(Originally appeared 11/09/10, The Nation, letters section)
It saddens and surprises me that an editor of The Nation writing about the Arab-Israeli conflict (http://www.thenation.com/article/155400/postcard-palestine) has failed to provide the proper context for an important story.
Christopher Hayes states, “In 1929 Arab rioters killed sixty-seven of the small number of Jewish residents of the city (several hundred were saved by their Arab neighbors, who hid them in their homes), and the last Jewish resident left the city in 1948.”
All well and good. However, the writer, like most people, fails to recognize that the massacre in Hebron in 1929 was part of regionwide riots between Arabs and Jews that began several days earlier in Jerusalem.
Your piece would have us assume that Palestine Arabs killed Hebron Jews for . . . why? A fit of racist ethnic cleansing? Is that what the local settlers there told you? Why do you offer no explanation or context for an infamous massacre? An incredible omission, I’d say.
Significantly, the bloody riots in Jerusalem started after Zionists there paraded nationalist banners at the Wailing Wall in a brazen provocation against Ottoman-era bans of such displays that had been in force for many years. These and other Zionist actions at the Wailing Wall (at the time owned and maintained by Arabs) were specifically designed to provoke a violent reaction among local Palestinians. Well, it worked.
Once the killing in Jerusalem started, that news along with false rumors of Jewish attacks on the Al-Aqsa Mosque spread quickly to Hebron, where the local Palestinians, in an unjustified fit of faux revenge, killed the non-Zionist religious Jews, whose small community had lived in Hebron in peace for hundreds of years.
In fact, the August 1929 riots in Jerusalem, Hebron and elsewhere resulted in “207 dead and 379 wounded among the population of Palestine, of which the dead included eighty-seven Arabs (Christian and Moslem) and 120 Jews, the wounded 181 Arabs and 198 Jews.” according to official British casualty lists, as recounted by American journalist James Vincent Sheean reporting from Palestine during these troubles.
James Vincent Sheean’s landmark 1935 book Personal History devotes an entire chapter titled “Holy Land” to the August 1929 riots. On the Hebron and Jerusalem bloodshed, Sheean concluded, “I was bitterly indignant with the Zionists for having, I believed, brought on this disaster.”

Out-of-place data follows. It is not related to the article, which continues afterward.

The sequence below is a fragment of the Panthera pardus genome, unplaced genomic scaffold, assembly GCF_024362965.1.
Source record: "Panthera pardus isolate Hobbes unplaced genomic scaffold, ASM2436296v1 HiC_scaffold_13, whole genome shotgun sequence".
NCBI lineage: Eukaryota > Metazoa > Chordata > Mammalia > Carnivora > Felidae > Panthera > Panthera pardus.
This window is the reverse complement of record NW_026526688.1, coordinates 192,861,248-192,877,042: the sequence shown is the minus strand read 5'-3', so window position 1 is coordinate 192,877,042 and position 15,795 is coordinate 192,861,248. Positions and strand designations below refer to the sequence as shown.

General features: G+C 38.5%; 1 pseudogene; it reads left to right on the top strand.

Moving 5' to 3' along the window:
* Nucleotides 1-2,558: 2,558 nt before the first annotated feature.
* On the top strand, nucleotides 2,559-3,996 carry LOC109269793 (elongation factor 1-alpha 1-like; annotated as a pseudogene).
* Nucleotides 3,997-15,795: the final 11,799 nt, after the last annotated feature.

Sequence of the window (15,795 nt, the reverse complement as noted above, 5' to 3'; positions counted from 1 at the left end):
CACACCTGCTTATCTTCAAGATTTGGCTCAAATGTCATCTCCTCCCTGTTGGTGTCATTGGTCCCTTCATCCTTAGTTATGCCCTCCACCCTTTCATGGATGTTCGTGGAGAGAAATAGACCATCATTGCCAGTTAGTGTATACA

You absolutely need to read Sheean’s account.
James Vincent Sheean’s credentials as a world-class journalist and author are above reproach. Personal History was named as one of the 100 best works of twentieth-century American journalism by New York University’s journalism department. Although it is, sadly, out of print, you can usually find Personal History in any decent library or bookstore.
From rebel strongholds in the Western Sahara, to revolution in China, to the Spanish Civil War, to early Communism in Russia, to Mussolini’s takeover in Italy, to Gandhi’s final struggles in India, to 1940s civil rights in the American south, and so much more, Sheean had a knowledge and understanding of the world’s political order that few people of his time attained.
In addition, his work was so renowned and focused on social justice issues that Sheean’s articles and books were banned outright by Nazi Germany.
Though it’s rarely cited now even among knowledgeable academics, the “Holy Land” chapter of Personal History remains an indispensible tool for any serious student of the Arab-Israeli conflict. Especially for anyone writing about historical references to the continuing troubles in Hebron. Because if you knew about the origins of the 1929 massacres in Jerusalem and Hebron, Mr. Hayes’s article would have had a different tone and approach.
Mr. Hayes owes it to the dead on both sides to report the truth. Andhe owes it to the unindictable reportage of James Vincent Sheean. A clarifying addendum in the next issue of The Nation would be a good place to start.
Lawrence J. Maushard
Nov 9 2010 – 2:29am